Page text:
Next Contents Previous


Several years after the SZE was first proposed (Sunyaev & Zel'dovich, 1972; Sunyaev & Zel'dovich, 1970) it was recognized that the distance to a cluster could be determined with a measure of its SZE and X-ray emission (Birkinshaw, 1979; Cavaliere et al., 1977; Cavaliere & Fusco-Femiano, 1978; Boynton & Murray, 1978; Gunn et al., 1978; Silk & White, 1978). The distance is determined by exploiting the different density dependences of the SZE and X-ray emissions. The SZE is proportional to the first power of the density; DeltaTSZE ~ integ dell ne Te, where ne is the electron density, Te is the electron temperature, and dell is along the line-of-sight. The distance dependence is made explicit with the substitution dell = DA dzeta, where DA is the angular-diameter distance of the cluster.

The X-ray emission is proportional to the second power of the density; Sx ~ integ dell ne2 LambdaeH, where LambdaeH is the X-ray cooling function. The angular-diameter distance is solved for by eliminating the electron density, (3) yielding

Equation 6 (6)

where these quantities have been evaluated along the line of sight through the center of the cluster (subscript 0) and thetac refers to a characteristic scale of the cluster along the line of sight, whose exact meaning depends on the density model adopted. Only the characteristic scale of the cluster in the plane of the sky is measured, so one must relate the characteristic scales along the line of sight and in the plane of the sky. For detailed treatments of this calculation, see Birkinshaw et al. (1991) and Reese et al. (2002); Reese et al. (2000). Combined with the redshift of the cluster and the geometry of the Universe, one may determine the Hubble parameter, with the inverse dependences on the observables as that of DA. With a sample of galaxy clusters, one fits the cluster distances versus redshift to the theoretical angular-diameter distance relation, with the Hubble constant as the normalization (see, e.g., Fig. 6).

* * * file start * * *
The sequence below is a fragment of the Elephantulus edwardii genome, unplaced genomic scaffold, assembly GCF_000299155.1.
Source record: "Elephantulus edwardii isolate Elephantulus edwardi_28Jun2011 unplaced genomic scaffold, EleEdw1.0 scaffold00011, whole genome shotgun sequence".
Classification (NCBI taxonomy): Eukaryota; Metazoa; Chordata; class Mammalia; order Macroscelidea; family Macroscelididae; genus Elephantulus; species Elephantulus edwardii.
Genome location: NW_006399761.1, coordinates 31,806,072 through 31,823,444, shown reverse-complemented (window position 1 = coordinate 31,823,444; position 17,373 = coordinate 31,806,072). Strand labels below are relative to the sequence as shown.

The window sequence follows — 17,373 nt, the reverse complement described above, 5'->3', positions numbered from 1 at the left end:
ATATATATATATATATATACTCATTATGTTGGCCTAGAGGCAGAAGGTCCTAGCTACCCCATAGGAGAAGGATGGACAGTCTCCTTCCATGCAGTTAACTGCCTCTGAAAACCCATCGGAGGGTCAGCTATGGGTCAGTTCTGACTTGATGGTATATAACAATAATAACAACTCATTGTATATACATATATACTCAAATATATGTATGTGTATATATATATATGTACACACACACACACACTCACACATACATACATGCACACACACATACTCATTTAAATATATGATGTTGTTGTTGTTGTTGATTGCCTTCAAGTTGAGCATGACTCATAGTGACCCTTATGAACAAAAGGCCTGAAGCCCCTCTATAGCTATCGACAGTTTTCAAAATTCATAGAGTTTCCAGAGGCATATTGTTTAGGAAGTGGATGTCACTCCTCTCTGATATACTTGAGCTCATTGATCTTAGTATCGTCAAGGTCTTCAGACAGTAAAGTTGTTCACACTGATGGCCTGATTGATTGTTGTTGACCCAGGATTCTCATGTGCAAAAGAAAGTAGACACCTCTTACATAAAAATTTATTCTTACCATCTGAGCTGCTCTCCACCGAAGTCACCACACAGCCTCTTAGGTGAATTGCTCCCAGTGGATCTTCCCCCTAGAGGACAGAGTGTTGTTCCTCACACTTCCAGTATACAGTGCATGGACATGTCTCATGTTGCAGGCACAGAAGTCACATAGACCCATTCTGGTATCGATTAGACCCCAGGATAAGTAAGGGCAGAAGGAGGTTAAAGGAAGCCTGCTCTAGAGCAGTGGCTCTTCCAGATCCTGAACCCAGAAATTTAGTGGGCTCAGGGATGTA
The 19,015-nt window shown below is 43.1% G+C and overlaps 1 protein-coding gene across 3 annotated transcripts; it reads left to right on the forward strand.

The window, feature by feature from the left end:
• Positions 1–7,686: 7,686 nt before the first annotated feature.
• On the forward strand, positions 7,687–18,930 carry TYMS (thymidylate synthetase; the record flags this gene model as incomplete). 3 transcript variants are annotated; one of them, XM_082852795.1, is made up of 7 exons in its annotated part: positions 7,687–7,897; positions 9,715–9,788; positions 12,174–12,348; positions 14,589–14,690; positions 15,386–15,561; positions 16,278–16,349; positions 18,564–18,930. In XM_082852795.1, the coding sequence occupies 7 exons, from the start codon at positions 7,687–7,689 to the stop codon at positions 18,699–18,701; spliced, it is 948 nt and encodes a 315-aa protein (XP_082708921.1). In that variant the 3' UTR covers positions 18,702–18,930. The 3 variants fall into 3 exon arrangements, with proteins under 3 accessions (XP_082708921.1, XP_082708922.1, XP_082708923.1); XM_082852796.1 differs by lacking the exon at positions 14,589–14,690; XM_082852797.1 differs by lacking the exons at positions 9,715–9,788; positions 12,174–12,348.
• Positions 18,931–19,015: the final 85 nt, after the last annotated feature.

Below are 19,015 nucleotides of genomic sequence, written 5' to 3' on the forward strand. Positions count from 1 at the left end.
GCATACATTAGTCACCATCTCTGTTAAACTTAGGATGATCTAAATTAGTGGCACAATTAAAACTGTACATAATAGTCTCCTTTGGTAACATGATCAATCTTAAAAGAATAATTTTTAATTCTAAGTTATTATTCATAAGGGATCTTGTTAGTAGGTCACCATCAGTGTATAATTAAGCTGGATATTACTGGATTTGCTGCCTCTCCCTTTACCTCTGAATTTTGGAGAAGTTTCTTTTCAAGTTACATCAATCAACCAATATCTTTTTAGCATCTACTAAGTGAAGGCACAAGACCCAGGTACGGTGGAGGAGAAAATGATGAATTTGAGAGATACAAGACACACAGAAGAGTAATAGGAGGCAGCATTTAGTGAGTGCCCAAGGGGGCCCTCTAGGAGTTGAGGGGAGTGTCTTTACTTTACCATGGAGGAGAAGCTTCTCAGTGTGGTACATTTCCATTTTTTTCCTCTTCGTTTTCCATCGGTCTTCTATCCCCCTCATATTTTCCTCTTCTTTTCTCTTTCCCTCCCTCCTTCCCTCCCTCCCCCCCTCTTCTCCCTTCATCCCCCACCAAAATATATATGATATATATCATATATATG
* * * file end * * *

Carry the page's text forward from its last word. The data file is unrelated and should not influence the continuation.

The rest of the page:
Figure 6

Figure 6. SZE-determined distances versus redshift. The theoretical angular diameter distance relation is plotted for three different cosmologies, assuming H0 = 60 km s-1 Mpc-1: Lambda - Omegam = 0.3, OmegaLambda = 0.7 (solid line), open - Omegam = 0.3 (dashed), and flat - Omegam = 1 (dot-dashed). The clusters are beginning to trace out the angular-diameter distance relation. Three samples are highlighted: seven nearby clusters observed with the OVRO 5 m (green solid triangles; Myers et al. 1997; Mason et al. 2001); five clusters from Ryle (cyan solid squares; Grainge et al. 2002b; Jones et al. 2003; Saunders et al. 2003); and 18 clusters from the OVRO/BIMA SZE imaging project (blue solid stars; Reese et al. 2000, 2002). Additional references: Birkinshaw & Hughes 1994; Lamarre et al. 1998; Tsuboi et al. 1998; Andreani et al. 1999; Pointecouteau et al. 2001; Patel et al. 2000; Komatsu et al. 1999; Mauskopf et al. 2000; Holzapfel et al. 1997b; Birkinshaw et al. 1991; Hughes & Birkinshaw 1998.

3 Similarly, one could eliminate DA in favor of the central density, ne0. Back.

Next Contents Previous